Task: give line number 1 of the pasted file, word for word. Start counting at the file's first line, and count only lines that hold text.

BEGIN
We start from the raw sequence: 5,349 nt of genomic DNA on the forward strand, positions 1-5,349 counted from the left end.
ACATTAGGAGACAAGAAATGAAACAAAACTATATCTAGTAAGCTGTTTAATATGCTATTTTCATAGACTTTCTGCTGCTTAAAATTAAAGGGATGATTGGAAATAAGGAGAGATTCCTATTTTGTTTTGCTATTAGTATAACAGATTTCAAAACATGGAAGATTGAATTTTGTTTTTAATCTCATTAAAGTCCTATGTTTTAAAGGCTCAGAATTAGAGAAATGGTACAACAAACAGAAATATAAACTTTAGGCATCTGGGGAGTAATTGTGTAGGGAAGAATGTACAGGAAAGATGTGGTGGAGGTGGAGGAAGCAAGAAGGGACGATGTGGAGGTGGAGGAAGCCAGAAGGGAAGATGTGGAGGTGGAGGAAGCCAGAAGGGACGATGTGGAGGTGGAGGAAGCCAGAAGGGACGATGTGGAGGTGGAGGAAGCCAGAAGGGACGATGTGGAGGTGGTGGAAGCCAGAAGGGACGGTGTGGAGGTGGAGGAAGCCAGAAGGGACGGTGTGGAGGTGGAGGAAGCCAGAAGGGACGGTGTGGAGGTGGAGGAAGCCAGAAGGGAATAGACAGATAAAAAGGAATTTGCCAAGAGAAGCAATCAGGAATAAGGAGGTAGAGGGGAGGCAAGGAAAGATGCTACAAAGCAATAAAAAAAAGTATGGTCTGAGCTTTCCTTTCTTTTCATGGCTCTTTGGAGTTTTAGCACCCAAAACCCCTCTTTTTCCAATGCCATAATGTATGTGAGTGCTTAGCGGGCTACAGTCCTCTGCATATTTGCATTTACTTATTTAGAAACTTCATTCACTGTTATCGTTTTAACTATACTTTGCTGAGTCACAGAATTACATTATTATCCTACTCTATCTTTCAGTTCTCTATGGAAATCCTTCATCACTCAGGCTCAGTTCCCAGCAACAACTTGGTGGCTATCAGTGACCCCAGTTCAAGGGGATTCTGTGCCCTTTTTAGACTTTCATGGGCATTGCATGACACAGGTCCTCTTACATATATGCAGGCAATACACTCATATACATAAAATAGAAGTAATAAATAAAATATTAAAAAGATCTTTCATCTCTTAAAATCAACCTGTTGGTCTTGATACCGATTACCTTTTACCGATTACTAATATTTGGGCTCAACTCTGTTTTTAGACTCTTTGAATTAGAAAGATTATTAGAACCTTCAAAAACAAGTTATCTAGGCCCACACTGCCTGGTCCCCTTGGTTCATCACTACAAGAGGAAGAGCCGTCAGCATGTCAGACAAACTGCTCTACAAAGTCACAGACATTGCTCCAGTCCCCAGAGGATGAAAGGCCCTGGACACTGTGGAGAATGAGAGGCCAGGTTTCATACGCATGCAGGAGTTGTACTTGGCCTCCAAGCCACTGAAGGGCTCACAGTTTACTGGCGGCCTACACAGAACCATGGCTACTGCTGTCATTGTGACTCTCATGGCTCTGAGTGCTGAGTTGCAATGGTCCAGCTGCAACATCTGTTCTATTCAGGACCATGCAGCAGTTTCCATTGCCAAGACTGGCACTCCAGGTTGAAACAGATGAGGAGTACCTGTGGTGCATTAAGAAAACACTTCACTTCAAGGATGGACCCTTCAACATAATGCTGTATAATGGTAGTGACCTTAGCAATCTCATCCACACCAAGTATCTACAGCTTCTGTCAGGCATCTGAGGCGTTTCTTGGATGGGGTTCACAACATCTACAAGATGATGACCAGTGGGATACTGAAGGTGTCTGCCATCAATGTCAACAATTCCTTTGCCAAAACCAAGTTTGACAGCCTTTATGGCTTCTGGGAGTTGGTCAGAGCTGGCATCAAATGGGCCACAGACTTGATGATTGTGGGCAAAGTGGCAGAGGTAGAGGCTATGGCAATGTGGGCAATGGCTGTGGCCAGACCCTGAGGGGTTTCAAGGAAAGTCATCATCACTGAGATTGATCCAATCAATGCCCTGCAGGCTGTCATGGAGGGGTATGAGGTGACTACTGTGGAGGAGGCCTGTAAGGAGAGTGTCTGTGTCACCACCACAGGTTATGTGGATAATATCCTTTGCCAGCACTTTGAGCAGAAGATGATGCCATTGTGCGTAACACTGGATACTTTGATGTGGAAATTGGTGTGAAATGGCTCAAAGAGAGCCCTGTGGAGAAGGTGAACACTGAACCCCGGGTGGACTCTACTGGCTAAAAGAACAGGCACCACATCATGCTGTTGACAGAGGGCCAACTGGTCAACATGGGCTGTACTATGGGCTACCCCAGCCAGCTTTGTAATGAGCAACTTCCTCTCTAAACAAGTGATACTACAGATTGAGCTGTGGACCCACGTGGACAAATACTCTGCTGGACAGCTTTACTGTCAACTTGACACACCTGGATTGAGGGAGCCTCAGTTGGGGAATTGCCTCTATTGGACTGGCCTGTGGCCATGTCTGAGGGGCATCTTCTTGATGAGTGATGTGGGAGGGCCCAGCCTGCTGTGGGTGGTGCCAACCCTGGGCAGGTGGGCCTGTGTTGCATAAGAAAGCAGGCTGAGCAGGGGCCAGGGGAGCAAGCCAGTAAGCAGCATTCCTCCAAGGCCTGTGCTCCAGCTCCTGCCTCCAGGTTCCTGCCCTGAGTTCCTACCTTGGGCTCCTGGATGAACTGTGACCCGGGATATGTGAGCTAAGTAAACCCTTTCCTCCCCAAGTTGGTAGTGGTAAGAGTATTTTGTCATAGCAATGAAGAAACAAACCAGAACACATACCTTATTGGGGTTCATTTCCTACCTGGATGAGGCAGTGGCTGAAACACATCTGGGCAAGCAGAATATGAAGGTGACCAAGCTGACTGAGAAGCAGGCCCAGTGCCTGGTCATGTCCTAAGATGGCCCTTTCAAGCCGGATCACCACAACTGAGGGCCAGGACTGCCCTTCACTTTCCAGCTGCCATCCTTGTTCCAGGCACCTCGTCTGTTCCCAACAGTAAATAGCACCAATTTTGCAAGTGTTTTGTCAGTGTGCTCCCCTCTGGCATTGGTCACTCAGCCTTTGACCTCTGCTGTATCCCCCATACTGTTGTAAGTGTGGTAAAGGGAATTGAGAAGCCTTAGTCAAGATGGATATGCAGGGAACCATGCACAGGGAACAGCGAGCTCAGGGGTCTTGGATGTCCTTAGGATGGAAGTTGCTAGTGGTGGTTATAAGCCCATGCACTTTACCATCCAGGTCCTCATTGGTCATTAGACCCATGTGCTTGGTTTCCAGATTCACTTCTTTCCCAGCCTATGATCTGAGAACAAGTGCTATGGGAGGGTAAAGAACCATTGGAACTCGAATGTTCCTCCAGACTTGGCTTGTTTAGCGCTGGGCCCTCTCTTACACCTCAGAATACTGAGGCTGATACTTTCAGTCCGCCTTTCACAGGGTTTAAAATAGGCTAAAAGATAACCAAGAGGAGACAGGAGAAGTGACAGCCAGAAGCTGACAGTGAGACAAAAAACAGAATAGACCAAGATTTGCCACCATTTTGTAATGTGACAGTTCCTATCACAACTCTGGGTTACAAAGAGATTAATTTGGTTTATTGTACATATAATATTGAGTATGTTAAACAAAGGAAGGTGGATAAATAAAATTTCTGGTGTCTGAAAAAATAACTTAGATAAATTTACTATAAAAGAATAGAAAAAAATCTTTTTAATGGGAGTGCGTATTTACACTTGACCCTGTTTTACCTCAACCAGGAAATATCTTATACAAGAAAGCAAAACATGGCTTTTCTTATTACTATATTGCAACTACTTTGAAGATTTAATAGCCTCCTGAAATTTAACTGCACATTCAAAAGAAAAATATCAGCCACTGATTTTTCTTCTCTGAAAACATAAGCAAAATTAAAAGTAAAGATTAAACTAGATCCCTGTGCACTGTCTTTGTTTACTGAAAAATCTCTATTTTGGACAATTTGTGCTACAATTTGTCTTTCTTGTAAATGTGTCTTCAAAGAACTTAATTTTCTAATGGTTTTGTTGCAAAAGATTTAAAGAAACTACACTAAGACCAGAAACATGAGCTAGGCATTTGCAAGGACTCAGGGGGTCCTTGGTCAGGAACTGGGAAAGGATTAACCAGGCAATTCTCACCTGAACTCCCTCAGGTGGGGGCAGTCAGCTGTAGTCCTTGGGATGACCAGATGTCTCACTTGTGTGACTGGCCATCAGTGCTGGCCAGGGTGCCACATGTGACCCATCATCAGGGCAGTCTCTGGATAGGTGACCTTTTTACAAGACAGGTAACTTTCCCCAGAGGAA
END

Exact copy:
We start from the raw sequence: 5,349 nt of genomic DNA on the forward strand, positions 1-5,349 counted from the left end.